AZ Dems to Republicans: ‘Restore KidsCare now, protect Arizona children’
Weekly Edition | April 17th | By: Np-staff
Phoenix, Ariz – Arizona House Democrats had a strong message to Republicans, as they continue to advocate restoring funding for KidsCare so thousands of Arizona children can again receive health care coverage.
House Democrats recently proposed a realistic and responsible budget that allocates $6.5 million for KidsCare. The Republican and governor’s budget fail to fund KidsCare. That failure has kept thousands of children from receiving medical coverage since 2010.
“Restoring KidsCare funding must be a priority,” Minority Whip Anna Tovar, D-Tolleson (District 13), said. “Arizona is the only state in the country that has not lifted the freeze on the Children’s Health Insurance Program.”
Before the KidsCare freeze in Jan. 2010, there were more than 45,000 children enrolled in the program. Now there are fewer than 13,000 children in the program. Many of the children removed from the program had no alternative health care coverage.
“Overall, the Democratic Budget’s $6.5 million investment in this program has the long-term payoff of having healthier children and a stronger health care system,” Tovar said.
Earlier this month the federal government’s Centers for Medicare and Medicaid Services approved a state request to establish a new health care coverage program for children called Safety Net Care Pool. A partnership between the state, UA Health Network, Maricopa Integrated Health Systems and Phoenix Children’s Hospital allows the state to use municipal and federal money to expand KidsCare. This program will provide coverage for an additional 21,200 children.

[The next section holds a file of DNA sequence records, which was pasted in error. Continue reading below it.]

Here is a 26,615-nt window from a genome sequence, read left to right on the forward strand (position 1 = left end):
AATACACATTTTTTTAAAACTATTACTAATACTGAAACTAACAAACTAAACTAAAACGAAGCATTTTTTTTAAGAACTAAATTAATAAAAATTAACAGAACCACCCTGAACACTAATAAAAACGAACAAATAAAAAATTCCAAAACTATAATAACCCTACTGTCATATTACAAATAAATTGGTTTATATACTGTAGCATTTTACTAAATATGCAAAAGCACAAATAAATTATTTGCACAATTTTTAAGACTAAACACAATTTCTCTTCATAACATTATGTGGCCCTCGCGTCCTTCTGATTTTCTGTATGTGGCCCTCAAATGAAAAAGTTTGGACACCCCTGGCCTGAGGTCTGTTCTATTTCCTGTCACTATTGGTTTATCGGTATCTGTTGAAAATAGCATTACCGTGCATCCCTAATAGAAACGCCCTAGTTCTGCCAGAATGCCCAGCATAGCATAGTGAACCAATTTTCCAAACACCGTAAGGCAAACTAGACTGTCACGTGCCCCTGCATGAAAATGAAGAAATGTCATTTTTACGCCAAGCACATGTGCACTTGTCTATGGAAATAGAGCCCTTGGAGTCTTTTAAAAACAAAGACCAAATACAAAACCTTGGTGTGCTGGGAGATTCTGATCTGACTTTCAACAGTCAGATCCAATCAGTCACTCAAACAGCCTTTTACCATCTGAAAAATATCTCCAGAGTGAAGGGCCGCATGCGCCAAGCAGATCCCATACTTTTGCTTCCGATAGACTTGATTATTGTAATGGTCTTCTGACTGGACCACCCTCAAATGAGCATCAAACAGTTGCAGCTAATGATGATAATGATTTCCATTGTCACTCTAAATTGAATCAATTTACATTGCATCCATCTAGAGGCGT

This program also will provide funding to supplement costs of uncompensated care, the unreimbursed or uncollectable costs hospitals incur for providing health care services to patients who cannot or will not pay. The Arizona Hospital and Healthcare Association estimates that Arizona hospitals provided $412 million of uncompensated care in 2010. Uninsured adults and children, who still need health care, contribute to this total. This directly impacts hospital operations; increases government costs and raises health insurance premiums. The U.S. Censure Bureau reported that Arizona has the fifth highest rate of uninsured people in the country, with nearly 1.3 million people living without health care coverage. There are about 281,000 children in Arizona without health care coverage.
“We must make health care accessible for children,” Rep. Eric Meyer, D-Paradise Valley (District 11), said. “KidsCare is a program that provides preventative care and treats children’s illnesses early avoiding uncompensated hospitalizations and costly emergency room visits.”
Meyer is an emergency medicine physician and says that people often will forgo preventative care if it is too expensive.
“This jeopardizes personal health while creating extra strain on the system,” he said. “If people wait until they are very ill to seek medical help they face increased costs of care and risks to their health. We must find a solution and the $6.5 million investment in KidsCare is a great start.”